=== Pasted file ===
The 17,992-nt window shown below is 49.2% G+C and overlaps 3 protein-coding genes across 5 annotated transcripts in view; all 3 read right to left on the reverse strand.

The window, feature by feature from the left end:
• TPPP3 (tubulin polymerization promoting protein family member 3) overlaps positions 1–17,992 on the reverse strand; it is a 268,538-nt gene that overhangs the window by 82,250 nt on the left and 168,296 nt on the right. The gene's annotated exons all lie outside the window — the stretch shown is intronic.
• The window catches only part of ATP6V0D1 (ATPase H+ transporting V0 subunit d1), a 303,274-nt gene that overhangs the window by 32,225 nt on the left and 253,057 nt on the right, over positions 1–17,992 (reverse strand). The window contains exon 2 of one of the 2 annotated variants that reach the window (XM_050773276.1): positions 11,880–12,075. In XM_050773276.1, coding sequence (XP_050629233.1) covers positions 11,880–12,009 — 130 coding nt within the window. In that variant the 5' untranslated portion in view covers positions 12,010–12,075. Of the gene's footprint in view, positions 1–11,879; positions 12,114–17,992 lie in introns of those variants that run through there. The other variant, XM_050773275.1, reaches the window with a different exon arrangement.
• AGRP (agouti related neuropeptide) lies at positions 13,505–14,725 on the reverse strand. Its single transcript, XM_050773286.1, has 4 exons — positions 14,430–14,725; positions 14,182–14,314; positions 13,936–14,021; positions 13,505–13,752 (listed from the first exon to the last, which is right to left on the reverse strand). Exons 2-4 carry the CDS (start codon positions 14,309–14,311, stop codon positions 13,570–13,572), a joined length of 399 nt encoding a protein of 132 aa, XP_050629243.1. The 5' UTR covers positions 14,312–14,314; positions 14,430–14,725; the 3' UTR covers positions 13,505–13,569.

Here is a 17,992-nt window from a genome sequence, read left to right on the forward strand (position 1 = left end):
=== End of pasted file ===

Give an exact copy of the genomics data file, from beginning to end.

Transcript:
The 17,992-nt window shown below is 49.2% G+C and overlaps 3 protein-coding genes across 5 annotated transcripts in view; all 3 read right to left on the reverse strand.

The window, feature by feature from the left end:
• TPPP3 (tubulin polymerization promoting protein family member 3) overlaps positions 1–17,992 on the reverse strand; it is a 268,538-nt gene that overhangs the window by 82,250 nt on the left and 168,296 nt on the right. The gene's annotated exons all lie outside the window — the stretch shown is intronic.
• The window catches only part of ATP6V0D1 (ATPase H+ transporting V0 subunit d1), a 303,274-nt gene that overhangs the window by 32,225 nt on the left and 253,057 nt on the right, over positions 1–17,992 (reverse strand). The window contains exon 2 of one of the 2 annotated variants that reach the window (XM_050773276.1): positions 11,880–12,075. In XM_050773276.1, coding sequence (XP_050629233.1) covers positions 11,880–12,009 — 130 coding nt within the window. In that variant the 5' untranslated portion in view covers positions 12,010–12,075. Of the gene's footprint in view, positions 1–11,879; positions 12,114–17,992 lie in introns of those variants that run through there. The other variant, XM_050773275.1, reaches the window with a different exon arrangement.
• AGRP (agouti related neuropeptide) lies at positions 13,505–14,725 on the reverse strand. Its single transcript, XM_050773286.1, has 4 exons — positions 14,430–14,725; positions 14,182–14,314; positions 13,936–14,021; positions 13,505–13,752 (listed from the first exon to the last, which is right to left on the reverse strand). Exons 2-4 carry the CDS (start codon positions 14,309–14,311, stop codon positions 13,570–13,572), a joined length of 399 nt encoding a protein of 132 aa, XP_050629243.1. The 5' UTR covers positions 14,312–14,314; positions 14,430–14,725; the 3' UTR covers positions 13,505–13,569.

Here is a 17,992-nt window from a genome sequence, read left to right on the forward strand (position 1 = left end):